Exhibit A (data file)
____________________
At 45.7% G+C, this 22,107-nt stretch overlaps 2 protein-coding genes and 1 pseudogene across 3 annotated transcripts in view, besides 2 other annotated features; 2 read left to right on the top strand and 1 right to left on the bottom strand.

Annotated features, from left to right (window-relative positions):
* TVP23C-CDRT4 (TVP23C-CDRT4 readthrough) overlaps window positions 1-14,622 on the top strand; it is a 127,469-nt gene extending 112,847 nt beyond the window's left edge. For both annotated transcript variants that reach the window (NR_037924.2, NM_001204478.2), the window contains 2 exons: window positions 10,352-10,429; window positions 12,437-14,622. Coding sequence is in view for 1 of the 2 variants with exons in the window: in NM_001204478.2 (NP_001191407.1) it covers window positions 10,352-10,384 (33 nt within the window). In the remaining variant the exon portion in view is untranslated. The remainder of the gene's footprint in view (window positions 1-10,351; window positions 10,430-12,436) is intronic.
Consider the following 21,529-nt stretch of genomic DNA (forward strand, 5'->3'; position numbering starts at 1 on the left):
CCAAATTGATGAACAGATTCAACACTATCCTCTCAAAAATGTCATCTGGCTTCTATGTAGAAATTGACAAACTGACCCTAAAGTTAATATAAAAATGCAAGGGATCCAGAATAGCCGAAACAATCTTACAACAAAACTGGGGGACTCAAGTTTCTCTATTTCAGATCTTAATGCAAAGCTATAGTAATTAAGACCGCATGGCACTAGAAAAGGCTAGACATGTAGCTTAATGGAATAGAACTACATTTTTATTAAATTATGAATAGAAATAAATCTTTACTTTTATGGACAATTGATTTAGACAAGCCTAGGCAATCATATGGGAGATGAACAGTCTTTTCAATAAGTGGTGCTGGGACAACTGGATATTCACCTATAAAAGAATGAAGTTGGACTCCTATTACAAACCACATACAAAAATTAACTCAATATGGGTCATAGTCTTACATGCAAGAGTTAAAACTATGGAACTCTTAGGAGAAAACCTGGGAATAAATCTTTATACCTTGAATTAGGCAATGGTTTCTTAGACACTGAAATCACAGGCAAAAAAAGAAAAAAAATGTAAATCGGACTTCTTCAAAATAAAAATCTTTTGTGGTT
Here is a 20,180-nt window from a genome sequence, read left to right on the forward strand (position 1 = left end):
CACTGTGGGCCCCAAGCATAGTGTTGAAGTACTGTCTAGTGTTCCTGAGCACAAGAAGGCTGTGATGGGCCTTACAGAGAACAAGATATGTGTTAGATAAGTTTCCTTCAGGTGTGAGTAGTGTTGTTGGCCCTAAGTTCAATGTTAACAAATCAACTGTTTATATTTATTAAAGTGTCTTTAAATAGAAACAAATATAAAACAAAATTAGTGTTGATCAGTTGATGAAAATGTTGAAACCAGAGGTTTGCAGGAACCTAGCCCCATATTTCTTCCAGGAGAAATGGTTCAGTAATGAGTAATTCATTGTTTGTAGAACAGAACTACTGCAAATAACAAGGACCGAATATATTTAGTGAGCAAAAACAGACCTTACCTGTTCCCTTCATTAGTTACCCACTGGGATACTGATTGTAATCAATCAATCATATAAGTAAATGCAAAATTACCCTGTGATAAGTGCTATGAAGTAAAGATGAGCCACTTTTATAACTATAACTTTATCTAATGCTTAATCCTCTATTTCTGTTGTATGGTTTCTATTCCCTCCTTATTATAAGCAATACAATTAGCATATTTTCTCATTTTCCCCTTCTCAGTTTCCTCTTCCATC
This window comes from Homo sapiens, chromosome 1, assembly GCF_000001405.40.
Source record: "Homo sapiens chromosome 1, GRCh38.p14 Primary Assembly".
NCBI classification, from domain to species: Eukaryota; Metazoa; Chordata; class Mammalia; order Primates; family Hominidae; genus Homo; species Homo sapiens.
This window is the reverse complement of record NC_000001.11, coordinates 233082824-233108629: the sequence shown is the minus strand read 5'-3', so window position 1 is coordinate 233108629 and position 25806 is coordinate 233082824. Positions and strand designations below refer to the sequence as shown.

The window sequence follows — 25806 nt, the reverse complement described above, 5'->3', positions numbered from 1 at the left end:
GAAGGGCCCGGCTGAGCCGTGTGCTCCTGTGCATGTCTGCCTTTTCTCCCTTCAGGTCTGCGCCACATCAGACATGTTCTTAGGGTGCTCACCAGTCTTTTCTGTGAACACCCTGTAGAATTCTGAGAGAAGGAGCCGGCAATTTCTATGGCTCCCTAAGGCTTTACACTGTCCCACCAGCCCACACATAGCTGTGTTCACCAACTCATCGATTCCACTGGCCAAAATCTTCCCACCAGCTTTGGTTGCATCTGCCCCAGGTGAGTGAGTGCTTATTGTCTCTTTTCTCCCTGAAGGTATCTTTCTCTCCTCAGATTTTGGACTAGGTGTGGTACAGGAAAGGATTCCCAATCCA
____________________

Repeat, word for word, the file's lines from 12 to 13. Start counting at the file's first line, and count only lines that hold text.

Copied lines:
The window sequence follows — 25806 nt, the reverse complement described above, 5'->3', positions numbered from 1 at the left end:
GAAGGGCCCGGCTGAGCCGTGTGCTCCTGTGCATGTCTGCCTTTTCTCCCTTCAGGTCTGCGCCACATCAGACATGTTCTTAGGGTGCTCACCAGTCTTTTCTGTGAACACCCTGTAGAATTCTGAGAGAAGGAGCCGGCAATTTCTATGGCTCCCTAAGGCTTTACACTGTCCCACCAGCCCACACATAGCTGTGTTCACCAACTCATCGATTCCACTGGCCAAAATCTTCCCACCAGCTTTGGTTGCATCTGCCCCAGGTGAGTGAGTGCTTATTGTCTCTTTTCTCCCTGAAGGTATCTTTCTCTCCTCAGATTTTGGACTAGGTGTGGTACAGGAAAGGATTCCCAATCCA